Another hangover from 2014 and 2015: the sting design, featuring a very large BBC One logo: this is where the ‘o’ of ‘one’ is substituted with various round-shaped objects. This concept has re-appeared sporadically since January 2017 and most notably during the first month of the Oneness idents, in the guise of stings and an ident for the new Let It Shine entertainment programme. Great way to launch your new set of Oneness idents – by running a completely unrelated set of idents/stings, with a completely different look and feel. In this iteration, the Let It Shine star logo takes the place of the ‘o’. Stings of a similar style were used for Comic Relief and All Round to Mrs Brown’s (2017 and 2018; though the 2018 versions used an incorrect version of the ‘one’ lettering). These are such a complete mismatch with Martin Parr’s idents, stings and the Oneness theme generally. We even had the re-emergence of circle-themed idents, with the special Strictly Come Dancing sequences, in use during autumn 2017. Inconsistent yes but a welcome interjection nonetheless.
In spite of all this, they did manage a couple of event-based stings that actually were on brand: the FA Cup 2017 final and Wimbledon 2017 coverage got their own Oneness stings.
What the Viewers Think
On Sunday 7th May 2017, BBC One’s Points of View included a segment on the new idents. Four viewers were shown a selection of the idents and asked to share their thoughts. The feedback was – unsurprisingly – predominantly negative.
Viewer 3: I don’t like that.Comments regarding the Clevedon Swimmers ident
Viewer 2: That’s terrible. That’ll just curdle your milk in your tea.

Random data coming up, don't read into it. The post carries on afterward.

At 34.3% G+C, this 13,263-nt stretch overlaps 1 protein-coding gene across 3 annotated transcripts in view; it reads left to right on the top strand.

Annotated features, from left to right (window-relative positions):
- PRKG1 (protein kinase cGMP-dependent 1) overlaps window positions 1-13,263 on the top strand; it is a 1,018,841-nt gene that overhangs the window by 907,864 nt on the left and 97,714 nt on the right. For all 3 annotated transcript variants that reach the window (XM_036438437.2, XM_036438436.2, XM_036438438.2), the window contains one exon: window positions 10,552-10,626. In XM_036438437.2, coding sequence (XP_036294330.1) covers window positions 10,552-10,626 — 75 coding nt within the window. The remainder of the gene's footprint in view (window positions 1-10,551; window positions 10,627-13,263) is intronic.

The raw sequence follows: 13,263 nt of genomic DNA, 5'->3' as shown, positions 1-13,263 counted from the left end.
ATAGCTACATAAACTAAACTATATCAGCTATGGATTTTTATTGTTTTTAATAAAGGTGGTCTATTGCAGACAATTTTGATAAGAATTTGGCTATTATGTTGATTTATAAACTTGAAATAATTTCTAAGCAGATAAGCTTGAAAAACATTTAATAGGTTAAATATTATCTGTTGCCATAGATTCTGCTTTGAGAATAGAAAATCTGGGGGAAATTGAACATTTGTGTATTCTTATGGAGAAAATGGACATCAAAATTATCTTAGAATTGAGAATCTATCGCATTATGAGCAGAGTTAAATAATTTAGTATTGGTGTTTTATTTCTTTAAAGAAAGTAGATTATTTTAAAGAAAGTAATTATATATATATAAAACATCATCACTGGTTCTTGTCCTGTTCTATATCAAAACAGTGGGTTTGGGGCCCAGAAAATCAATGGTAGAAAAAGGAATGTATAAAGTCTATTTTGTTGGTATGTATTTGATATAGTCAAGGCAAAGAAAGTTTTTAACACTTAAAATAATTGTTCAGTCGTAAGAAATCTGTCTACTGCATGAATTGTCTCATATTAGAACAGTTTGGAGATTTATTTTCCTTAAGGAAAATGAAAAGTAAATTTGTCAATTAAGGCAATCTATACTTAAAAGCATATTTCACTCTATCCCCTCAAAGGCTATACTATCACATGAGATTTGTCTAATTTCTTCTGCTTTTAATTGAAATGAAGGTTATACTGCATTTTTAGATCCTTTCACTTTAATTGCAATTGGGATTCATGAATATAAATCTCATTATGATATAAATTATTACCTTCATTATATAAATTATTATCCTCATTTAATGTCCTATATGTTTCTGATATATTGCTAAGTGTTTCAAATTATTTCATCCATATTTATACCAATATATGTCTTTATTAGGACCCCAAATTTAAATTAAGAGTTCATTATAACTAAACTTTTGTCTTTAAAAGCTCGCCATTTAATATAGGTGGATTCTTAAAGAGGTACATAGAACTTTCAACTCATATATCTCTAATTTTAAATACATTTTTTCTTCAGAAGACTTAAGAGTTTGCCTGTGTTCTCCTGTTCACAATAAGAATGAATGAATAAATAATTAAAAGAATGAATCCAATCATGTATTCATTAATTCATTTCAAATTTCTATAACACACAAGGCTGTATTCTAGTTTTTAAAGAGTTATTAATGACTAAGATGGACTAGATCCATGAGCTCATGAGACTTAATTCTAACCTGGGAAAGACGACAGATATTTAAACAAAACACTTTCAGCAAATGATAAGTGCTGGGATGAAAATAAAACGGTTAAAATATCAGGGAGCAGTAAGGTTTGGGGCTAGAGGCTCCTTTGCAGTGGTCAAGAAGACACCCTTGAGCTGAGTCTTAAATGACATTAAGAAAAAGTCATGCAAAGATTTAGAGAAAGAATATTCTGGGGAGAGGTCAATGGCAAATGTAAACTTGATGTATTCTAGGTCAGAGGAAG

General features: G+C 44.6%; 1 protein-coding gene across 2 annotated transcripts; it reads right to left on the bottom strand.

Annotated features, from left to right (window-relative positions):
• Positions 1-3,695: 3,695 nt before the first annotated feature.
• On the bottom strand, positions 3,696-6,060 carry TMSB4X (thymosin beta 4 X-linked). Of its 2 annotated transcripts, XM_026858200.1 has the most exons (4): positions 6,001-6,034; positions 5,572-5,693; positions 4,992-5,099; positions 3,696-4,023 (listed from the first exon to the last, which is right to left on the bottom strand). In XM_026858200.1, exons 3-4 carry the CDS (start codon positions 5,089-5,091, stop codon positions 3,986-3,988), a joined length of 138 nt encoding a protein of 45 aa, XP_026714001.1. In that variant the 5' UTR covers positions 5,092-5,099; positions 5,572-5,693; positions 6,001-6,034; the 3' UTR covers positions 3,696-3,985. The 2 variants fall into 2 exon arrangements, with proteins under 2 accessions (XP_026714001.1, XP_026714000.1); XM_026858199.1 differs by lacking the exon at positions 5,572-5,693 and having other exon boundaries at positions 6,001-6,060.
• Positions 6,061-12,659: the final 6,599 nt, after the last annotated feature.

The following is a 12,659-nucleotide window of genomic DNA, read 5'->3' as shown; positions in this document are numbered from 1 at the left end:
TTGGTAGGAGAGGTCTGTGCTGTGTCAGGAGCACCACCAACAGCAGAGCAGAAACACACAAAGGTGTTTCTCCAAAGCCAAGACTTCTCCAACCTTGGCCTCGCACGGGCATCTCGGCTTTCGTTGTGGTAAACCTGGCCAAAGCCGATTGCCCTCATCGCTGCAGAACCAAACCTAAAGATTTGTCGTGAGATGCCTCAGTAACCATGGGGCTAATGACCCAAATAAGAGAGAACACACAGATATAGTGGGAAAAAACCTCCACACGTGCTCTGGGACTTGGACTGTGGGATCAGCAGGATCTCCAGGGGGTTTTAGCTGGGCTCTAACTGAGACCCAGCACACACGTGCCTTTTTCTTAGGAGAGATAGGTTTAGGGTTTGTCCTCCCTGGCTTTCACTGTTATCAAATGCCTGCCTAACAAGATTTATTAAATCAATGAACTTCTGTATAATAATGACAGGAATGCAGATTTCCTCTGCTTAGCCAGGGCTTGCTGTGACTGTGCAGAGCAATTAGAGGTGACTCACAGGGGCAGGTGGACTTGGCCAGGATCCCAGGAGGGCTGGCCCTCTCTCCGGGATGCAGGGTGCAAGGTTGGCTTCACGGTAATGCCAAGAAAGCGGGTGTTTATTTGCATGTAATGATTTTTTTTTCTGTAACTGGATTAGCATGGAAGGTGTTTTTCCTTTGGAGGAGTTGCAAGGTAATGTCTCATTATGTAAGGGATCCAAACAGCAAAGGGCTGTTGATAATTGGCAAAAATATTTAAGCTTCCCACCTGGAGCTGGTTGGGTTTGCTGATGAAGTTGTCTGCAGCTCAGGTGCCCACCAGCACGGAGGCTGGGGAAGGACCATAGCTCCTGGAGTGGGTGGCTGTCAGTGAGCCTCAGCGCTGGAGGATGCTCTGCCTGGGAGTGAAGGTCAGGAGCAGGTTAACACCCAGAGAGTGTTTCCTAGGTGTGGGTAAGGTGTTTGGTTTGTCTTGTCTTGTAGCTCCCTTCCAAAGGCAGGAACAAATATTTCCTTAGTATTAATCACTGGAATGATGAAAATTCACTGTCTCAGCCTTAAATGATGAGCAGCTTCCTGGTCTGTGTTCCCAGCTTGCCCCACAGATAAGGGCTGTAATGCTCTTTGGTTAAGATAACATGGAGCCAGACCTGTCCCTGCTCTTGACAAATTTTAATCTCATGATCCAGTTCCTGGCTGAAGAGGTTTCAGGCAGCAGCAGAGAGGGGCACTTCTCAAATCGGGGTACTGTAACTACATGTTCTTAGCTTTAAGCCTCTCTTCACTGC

Viewer 2: It’s terrible.Comments regarding the Exercise Class ident
Viewer 3: I hate the fact that they’re out of time with one another.
Viewer 4: I just find the sound annoying. I find her shouting annoying.
Viewer 2: I just find them boring.
Viewer 4: I think it’s a beautiful scene and it sounds nice – listening to birds tweeting…it’s nice to hear that sound. It’s a relaxing sound.Comments regarding the Birdwatchers ident
Viewer 3: I didn’t realise it was an ident.
Viewer 4: I have to say, it’s the first one that’s showing young people. We are quite a diverse country and so far it’s all been middle-aged people.Comments regarding the Skaters ident
Viewer 2: I like this one.Comments regarding the Mountain Rescue Volunteers ident
Viewer 4: But I tend to focus too much on the dog. Cause that dog cracks me up. Cause he’s clearly not a trained dog.
Viewer 3: There’s nothing BBC One-ish about it. There’s nothing to tell you that’s what you’re watching.
Viewer 1: At least they’re wearing red [in response to Viewer 3’s comment].
Viewer 4: I do like that one with the Indian dancers. It’s colourful, it’s bright, it shows diversity.Comments regarding the Bhangra Dancers ident